Coke’s Brand Image in a Health-Conscious Era

Go to the gym, check. Buy a yoga mat, check. Enjoy a frosty Coca-Cola…wait, what? Earlier this week, the Coca-Cola Company began running ads calling people to “come together on something that concerns all of us…obesity.”

Commercials like this one speak to Coke’s apparent commitment to health and wellness including: proliferation of low to no calorie versions of their products, funding of Boys and Girls Clubs of America, and their joint effort with the City of Chicago through the Parks Families Wellness Initiative, among others. See the “Coming Together” website for more on Coke’s efforts.

It seems that Coke’s actions do line up with their community-conscious wellness message, but critics are not convinced. In a press release from the Center for Science in the Public Interest, executive director Michael F. Jacobson says, “The soda industry is under siege, and for good reason. This new advertising campaign is just a damage control exercise, and not a meaningful contribution toward addressing obesity. What the industry is trying to do is forestall sensible policy approaches to reducing sugary drink consumption, including taxes, further exclusion from public facilities, and caps on serving sizes.” Jacobson is probably right, but he doesn’t have the future success of a brand empire to consider. Unlike “Please drink responsibly” for alcohol companies (an admonishment that should perhaps be stamped on sodas and sugary drinks too), Coke’s “Come Together” campaign does a great job of alienating the idea of health risk from its brand. In terms of brand image execution, what can we learn from Coke’s campaign to fight obesity?

Know why you’re adjusting your brand image– Too many companies fall into the trap of haphazardly rebranding when they face a challenge to their product or image, like Coke has with America’s changing perception of sugary drinks and increased regulation in schools. Coca-Cola needed to launch the adjustment of their brand message in order to stay relevant, but you might not need to put forth the thought energy or the cash to make a similar move. Instead, consider sticking to the message you’ve already built. Commitment to a brand sends a strong message, too.

If you make the choice to adjust your image, stick to it- In the “Come Together” video spot, Coke addresses objections to their sugar-laden image pretty frankly. Accordingly, they present the consumer with examples of a clear-cut commitment to the message. Will it prove to have longevity? Only time will tell. But right now, Coke is solidly adhering to their professed principles. If you make a similar change, make sure your words match up with your actions.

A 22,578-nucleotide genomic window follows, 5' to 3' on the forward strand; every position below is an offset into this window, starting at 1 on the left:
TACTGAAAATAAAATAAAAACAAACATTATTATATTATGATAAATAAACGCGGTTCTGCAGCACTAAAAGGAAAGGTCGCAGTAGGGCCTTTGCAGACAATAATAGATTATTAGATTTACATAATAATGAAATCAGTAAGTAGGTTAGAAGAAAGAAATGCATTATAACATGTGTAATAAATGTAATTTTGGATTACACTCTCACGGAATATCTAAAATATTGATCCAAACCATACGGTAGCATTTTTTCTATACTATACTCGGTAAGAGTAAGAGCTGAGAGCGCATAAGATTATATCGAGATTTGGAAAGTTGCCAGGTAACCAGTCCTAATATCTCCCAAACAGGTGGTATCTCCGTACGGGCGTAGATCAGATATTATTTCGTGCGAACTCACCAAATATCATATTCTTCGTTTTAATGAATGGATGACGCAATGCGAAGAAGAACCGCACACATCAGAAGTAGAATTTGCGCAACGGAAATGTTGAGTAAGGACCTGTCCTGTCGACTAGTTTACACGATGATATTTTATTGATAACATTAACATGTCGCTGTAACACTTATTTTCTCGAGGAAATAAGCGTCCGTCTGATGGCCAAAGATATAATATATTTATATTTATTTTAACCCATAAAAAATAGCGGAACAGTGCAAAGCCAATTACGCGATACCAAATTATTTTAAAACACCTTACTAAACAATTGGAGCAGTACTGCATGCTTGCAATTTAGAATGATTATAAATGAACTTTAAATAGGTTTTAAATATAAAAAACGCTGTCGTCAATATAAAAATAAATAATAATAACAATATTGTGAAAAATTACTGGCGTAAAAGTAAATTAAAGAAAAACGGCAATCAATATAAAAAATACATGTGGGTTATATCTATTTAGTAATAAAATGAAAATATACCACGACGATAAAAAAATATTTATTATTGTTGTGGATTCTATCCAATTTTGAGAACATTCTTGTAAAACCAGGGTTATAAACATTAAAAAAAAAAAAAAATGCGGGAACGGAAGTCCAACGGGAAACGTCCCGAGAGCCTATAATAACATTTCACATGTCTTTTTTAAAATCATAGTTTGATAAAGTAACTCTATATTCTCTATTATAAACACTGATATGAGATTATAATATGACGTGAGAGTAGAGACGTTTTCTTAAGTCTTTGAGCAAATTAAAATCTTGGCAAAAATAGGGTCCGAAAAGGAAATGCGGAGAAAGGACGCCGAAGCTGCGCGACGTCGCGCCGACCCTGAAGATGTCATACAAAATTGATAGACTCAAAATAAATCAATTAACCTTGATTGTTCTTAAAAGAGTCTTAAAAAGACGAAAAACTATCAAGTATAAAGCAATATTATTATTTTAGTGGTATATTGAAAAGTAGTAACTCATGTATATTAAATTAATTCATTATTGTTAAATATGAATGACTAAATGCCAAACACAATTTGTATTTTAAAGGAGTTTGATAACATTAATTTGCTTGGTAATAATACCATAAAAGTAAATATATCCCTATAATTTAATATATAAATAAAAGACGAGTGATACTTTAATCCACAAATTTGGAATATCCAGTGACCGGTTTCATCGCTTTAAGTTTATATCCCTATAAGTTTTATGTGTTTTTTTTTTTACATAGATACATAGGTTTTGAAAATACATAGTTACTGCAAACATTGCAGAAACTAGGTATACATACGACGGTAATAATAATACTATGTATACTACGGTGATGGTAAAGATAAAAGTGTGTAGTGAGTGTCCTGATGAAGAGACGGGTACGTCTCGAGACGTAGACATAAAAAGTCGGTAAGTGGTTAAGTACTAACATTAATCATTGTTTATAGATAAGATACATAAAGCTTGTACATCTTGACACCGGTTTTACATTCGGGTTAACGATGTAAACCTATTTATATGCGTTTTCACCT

Be Honest- A few months back we wrote about companies like Pom and Skechers that mislead the public with false claims about the health benefits of their products, and as a result, emerged from the scandals with tarnished brand images. Coke is trying (again, at least in appearance) to be transparent to the public about its products and their effect on public health without sacrificing the mass appeal of the brand. Be prepared to be accountable for your message.

A good marketer knows that even if Coke does have good philanthropic intentions, those intentions are on the proverbial backburner. They want to sell more product, despite the fact that their mainstay, regular Coke, is a well-known enemy to the popular social cause of obesity prevention. What we see with Coke is not a full re-branding, as the company has emphasized community awareness and involvement since at least the 1970s (remember I want to give the world a coke?), but rather a well-executed attempt to disguise the realities of the product their brand represents.

Whether or not you agree with the nutritional value of their sodas or their slightly deceptive new strategy, marketers and business owners alike can take a cue from Coke’s commitment to their adjusted brand message. At the end of the day, the Coca-Cola Company is a staple of American culture. It’s an interesting thing to observe and learn from whenever a cultural icon, be it a brand or a person, changes its core message (Check out our blog post on Snoop Dogg[Lion]’s rebranding). And as American culture becomes more health-conscious it’s important that Coke follows suit—at least in appearance.

Need advice on the dynamics of your brand image or looking to make a change? Call Primm and let us make the process easy and seamless. Not convinced? Take a look at what we’ve done for other companies in need of a brand adjustment.